This study has transitioned from data collection into data analysis. Results will be made available here after analysis is complete.
However, at the end of each story, I sometimes offer some insights tying key themes in that story to other research in foster care. I use the stories as a way to contextualize shared experiences and trends. Those “insights” at the end of each story can offer tidbits of analysis while the research is still on-going. But they cannot be considered results.
Other points of interest…
- In June 2017, data collection ceased. Former fostered youth contributed 32 stories, professionals contributed two stories, foster parents contributed 18 stories, and kin/parents of fostered children contributed 48 stories. Not all participants chose to have their stories shared publicly on this website, however.
- Some stories are disqualified because they do not meet study inclusion criteria (e.g. age requirements, are actual human beings, complete enough answers to have a story to share because the participant does not give full consent to participate).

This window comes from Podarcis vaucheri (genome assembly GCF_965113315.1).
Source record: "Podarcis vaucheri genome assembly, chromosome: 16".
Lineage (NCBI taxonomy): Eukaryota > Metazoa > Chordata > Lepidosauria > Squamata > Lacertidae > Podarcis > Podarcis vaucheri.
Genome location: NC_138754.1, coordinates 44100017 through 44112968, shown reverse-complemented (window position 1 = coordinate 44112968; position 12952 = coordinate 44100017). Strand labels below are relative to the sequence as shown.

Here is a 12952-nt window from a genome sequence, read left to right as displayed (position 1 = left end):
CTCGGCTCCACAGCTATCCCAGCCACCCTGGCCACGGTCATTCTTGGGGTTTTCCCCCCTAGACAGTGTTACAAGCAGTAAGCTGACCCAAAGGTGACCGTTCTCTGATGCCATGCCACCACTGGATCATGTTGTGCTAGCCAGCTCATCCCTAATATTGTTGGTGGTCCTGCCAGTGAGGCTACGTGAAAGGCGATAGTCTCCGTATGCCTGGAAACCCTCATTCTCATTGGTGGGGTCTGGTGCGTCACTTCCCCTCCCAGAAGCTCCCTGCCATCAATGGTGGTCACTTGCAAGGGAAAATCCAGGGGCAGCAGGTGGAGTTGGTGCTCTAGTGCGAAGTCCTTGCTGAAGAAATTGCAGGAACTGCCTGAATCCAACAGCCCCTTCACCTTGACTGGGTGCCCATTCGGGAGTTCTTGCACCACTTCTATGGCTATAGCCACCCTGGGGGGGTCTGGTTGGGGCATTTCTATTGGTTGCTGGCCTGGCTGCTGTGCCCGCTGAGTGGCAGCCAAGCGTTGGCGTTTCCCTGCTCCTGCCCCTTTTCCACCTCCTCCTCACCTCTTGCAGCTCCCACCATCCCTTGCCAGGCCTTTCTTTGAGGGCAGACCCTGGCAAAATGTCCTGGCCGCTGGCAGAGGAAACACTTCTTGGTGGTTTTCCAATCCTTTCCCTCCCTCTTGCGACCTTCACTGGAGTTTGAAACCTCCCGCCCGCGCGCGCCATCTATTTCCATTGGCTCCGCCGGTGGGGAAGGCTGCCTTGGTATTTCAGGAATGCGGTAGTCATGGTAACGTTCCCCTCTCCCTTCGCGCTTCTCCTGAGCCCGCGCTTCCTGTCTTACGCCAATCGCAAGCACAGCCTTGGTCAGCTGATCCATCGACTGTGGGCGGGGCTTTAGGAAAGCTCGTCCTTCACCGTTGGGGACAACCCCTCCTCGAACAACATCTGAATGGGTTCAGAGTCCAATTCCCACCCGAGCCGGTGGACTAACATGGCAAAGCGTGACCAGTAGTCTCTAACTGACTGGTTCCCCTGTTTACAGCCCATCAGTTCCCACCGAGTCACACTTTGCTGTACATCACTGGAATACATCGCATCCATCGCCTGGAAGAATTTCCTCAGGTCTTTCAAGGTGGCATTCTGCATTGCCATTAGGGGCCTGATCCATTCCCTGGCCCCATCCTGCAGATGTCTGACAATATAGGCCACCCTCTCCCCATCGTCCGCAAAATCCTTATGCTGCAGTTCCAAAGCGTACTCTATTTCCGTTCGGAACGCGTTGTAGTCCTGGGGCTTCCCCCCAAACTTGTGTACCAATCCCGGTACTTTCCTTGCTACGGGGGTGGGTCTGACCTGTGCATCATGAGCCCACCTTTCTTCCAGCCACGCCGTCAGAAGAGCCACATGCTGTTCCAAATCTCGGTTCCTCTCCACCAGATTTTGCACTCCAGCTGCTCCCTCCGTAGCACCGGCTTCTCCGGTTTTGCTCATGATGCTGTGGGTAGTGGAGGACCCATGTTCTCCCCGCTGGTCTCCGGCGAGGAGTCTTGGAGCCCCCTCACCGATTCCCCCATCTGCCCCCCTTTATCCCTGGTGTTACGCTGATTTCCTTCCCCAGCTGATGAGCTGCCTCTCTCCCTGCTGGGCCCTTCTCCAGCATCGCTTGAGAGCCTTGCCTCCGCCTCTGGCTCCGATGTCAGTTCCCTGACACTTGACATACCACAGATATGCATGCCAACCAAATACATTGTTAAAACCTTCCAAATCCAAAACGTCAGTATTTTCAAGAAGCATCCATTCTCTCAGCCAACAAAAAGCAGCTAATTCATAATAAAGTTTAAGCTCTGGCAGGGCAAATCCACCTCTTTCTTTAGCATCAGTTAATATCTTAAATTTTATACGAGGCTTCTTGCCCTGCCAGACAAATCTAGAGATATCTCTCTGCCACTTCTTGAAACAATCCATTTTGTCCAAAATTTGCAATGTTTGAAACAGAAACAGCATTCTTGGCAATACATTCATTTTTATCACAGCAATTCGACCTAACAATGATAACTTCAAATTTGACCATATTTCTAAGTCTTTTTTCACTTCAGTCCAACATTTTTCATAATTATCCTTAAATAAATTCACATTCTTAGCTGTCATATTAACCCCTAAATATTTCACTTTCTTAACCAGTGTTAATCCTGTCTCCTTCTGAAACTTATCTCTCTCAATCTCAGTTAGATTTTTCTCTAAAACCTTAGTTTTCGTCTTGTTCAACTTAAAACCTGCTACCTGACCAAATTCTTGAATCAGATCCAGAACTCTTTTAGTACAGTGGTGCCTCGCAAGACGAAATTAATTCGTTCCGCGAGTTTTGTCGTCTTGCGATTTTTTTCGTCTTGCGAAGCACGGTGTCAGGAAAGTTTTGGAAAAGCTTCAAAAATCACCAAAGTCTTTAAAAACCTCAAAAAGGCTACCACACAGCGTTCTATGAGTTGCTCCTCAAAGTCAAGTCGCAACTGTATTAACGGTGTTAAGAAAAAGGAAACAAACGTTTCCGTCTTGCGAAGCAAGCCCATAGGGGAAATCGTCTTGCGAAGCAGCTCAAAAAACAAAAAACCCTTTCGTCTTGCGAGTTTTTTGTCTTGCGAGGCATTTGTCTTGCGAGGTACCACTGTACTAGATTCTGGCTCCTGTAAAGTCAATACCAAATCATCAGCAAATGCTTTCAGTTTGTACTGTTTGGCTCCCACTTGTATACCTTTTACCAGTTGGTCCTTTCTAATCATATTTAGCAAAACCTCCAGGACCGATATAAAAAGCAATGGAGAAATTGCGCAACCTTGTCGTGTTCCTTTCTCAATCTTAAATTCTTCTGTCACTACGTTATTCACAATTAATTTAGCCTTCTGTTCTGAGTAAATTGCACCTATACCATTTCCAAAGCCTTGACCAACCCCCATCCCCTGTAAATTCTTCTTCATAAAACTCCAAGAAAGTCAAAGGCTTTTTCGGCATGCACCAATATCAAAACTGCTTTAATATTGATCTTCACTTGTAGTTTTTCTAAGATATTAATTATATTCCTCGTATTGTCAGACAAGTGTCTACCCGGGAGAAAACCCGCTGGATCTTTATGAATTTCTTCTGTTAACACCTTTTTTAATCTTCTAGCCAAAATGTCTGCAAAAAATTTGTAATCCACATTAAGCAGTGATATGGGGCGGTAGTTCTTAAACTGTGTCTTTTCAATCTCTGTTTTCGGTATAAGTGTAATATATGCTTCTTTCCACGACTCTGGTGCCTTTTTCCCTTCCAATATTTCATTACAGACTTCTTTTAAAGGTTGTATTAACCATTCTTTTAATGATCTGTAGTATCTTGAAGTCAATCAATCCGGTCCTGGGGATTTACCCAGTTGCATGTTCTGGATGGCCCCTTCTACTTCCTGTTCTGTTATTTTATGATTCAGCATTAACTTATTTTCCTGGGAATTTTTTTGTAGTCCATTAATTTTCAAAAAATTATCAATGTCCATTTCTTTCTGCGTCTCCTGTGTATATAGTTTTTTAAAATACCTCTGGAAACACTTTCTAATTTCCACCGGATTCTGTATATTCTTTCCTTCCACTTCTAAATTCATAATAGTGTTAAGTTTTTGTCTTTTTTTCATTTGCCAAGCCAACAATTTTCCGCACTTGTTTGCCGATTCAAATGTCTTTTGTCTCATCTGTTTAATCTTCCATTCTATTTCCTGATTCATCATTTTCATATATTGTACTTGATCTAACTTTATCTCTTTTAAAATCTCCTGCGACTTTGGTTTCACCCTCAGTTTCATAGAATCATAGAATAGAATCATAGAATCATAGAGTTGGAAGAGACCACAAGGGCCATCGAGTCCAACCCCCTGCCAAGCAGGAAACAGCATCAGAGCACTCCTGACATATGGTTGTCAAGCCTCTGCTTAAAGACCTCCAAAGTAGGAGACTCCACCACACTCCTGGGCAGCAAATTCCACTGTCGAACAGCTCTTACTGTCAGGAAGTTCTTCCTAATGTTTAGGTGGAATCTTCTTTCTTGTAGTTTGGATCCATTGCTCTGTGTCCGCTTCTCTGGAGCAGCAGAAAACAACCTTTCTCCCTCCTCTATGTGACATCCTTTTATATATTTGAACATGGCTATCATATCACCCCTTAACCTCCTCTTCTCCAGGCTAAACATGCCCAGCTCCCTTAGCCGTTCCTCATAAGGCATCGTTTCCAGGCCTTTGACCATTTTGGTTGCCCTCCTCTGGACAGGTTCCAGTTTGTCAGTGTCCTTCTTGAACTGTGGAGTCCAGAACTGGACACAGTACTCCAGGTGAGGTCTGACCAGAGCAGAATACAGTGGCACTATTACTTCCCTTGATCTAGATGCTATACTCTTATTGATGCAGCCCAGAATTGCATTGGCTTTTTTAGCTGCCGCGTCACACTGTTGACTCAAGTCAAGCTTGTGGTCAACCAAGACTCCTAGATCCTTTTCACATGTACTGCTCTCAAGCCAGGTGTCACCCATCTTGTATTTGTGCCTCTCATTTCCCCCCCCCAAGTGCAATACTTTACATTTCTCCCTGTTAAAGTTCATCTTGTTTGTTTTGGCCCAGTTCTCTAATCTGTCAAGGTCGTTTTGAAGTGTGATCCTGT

- Participants in the online surveys seem to report more negative experiences than those who participated in the local field site research in South Texas. It is probable that people sought to express themselves because they felt silenced and that people are more likely to seek ways of being heard if they are upset than if they have only good things to share. This means online submissions were skewed toward negative experiences. However, this does not invalidate any experience. It does mean that stories expressing negative views of foster care are more prevalent on this website than in the broader study as a whole. There is a caveat, however. As of June 2017, a literature review did not discover any studies seeking to share the experiences of adults whose children were placed in foster care. (There is data about the parents/adults of children who were placed in foster care and there are studies assessing the behavioral impacts of parental visits, but not seeking to understand the experiences of people whose children were placed in foster care.) This means it is possible—and it should not come as a surprise—that most adults whose children were placed in foster care are angry, frustrated, and dissatisfied with their interactions with the system.